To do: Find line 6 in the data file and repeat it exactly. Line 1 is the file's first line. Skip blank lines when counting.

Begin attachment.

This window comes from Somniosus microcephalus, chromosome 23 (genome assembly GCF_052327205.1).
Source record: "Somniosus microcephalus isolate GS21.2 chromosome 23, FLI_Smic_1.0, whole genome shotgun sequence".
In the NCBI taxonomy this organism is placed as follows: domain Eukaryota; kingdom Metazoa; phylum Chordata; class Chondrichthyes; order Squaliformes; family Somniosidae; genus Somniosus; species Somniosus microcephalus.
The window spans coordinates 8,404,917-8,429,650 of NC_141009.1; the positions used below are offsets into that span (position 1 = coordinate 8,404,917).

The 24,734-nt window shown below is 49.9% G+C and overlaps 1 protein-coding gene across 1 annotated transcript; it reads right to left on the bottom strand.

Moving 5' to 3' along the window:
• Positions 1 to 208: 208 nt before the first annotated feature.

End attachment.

Moving 5' to 3' along the window: